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[GS] CIV VI thoughts from a CIV IV player

Discussion in 'Civ6 - General Discussions' started by ce61agg, May 2, 2019.

  1. TheMeInTeam

    TheMeInTeam Top Logic

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    It's much more standard to let beta players (official and those who buy release titles) test the game then ignore their feedback. You can find long lists of bug reports and known issues with the game that last > year after release. Sometimes multiple years. It's not like the official or unofficial beta testers didn't find them. They were not priority fixes, however.

    I think we know what the higher priorities were.
     
  2. Archon_Wing

    Archon_Wing Vote for me or die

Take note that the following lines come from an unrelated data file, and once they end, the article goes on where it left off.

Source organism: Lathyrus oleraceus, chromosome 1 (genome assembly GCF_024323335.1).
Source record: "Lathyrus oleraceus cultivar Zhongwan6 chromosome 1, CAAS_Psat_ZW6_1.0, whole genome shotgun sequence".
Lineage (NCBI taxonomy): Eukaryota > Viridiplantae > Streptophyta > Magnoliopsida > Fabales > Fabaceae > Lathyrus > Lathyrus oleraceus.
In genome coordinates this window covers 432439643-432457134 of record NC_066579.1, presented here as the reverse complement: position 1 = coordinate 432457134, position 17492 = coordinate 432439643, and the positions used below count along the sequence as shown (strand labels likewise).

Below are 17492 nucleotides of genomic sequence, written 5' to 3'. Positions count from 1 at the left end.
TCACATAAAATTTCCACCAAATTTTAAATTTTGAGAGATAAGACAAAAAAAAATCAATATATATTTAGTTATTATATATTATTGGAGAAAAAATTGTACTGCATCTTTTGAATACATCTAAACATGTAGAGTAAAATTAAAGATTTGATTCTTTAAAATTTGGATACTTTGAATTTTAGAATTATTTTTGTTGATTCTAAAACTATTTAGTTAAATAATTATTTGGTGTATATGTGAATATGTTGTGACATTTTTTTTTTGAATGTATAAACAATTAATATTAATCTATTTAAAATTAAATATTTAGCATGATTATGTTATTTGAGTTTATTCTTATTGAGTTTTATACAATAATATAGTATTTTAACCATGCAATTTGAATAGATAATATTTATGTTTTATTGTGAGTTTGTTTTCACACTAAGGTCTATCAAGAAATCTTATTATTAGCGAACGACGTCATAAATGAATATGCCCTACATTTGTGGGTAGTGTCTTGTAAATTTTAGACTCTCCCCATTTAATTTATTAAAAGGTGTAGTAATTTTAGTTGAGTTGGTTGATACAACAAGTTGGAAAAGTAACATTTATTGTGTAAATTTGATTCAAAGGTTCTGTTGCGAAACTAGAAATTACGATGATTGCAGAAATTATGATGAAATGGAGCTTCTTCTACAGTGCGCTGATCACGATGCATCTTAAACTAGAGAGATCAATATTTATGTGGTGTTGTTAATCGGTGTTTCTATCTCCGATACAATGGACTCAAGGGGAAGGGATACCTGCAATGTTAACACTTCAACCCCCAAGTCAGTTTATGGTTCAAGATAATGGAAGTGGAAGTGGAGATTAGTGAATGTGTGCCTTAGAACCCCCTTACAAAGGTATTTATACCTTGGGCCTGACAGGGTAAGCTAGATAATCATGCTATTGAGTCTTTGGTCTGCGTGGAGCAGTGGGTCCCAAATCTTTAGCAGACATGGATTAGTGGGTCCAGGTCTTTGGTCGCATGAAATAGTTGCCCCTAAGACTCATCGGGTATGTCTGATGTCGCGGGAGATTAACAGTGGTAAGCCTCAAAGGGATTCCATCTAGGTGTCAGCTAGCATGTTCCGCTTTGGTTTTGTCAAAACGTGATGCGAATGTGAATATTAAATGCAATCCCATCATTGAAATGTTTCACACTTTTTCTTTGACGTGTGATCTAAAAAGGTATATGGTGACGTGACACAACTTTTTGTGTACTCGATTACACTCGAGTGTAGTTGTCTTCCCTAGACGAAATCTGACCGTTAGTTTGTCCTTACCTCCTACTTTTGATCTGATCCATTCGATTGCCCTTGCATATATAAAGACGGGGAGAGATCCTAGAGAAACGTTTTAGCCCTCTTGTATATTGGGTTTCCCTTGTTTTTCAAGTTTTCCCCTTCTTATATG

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    And then you have apologists that say it's perfectly to release a broken game.

    Of course, come to think about it they left a bunch of crap in BTS never fixed either. (Vassals, AP, etc...) It's always the modders that have to clean up the mess. So when people the above, I don't believe it at all.
     
  3. Aristos

    Aristos Lightseeker

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    And therein lies the core of the problem.
     
  4. Archon_Wing

    Archon_Wing Vote for me or die

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    Last week I went to a restaurant where my meal was served cold and uncooked. The manager apologized profusely, made everything right, and even gave me a coupon. I greatly respected the establishment for owing up to their mistakes

    Yesterday I went again, and my meal was again served cold and uncooked, but it's perfectly fine. They got it right eventually.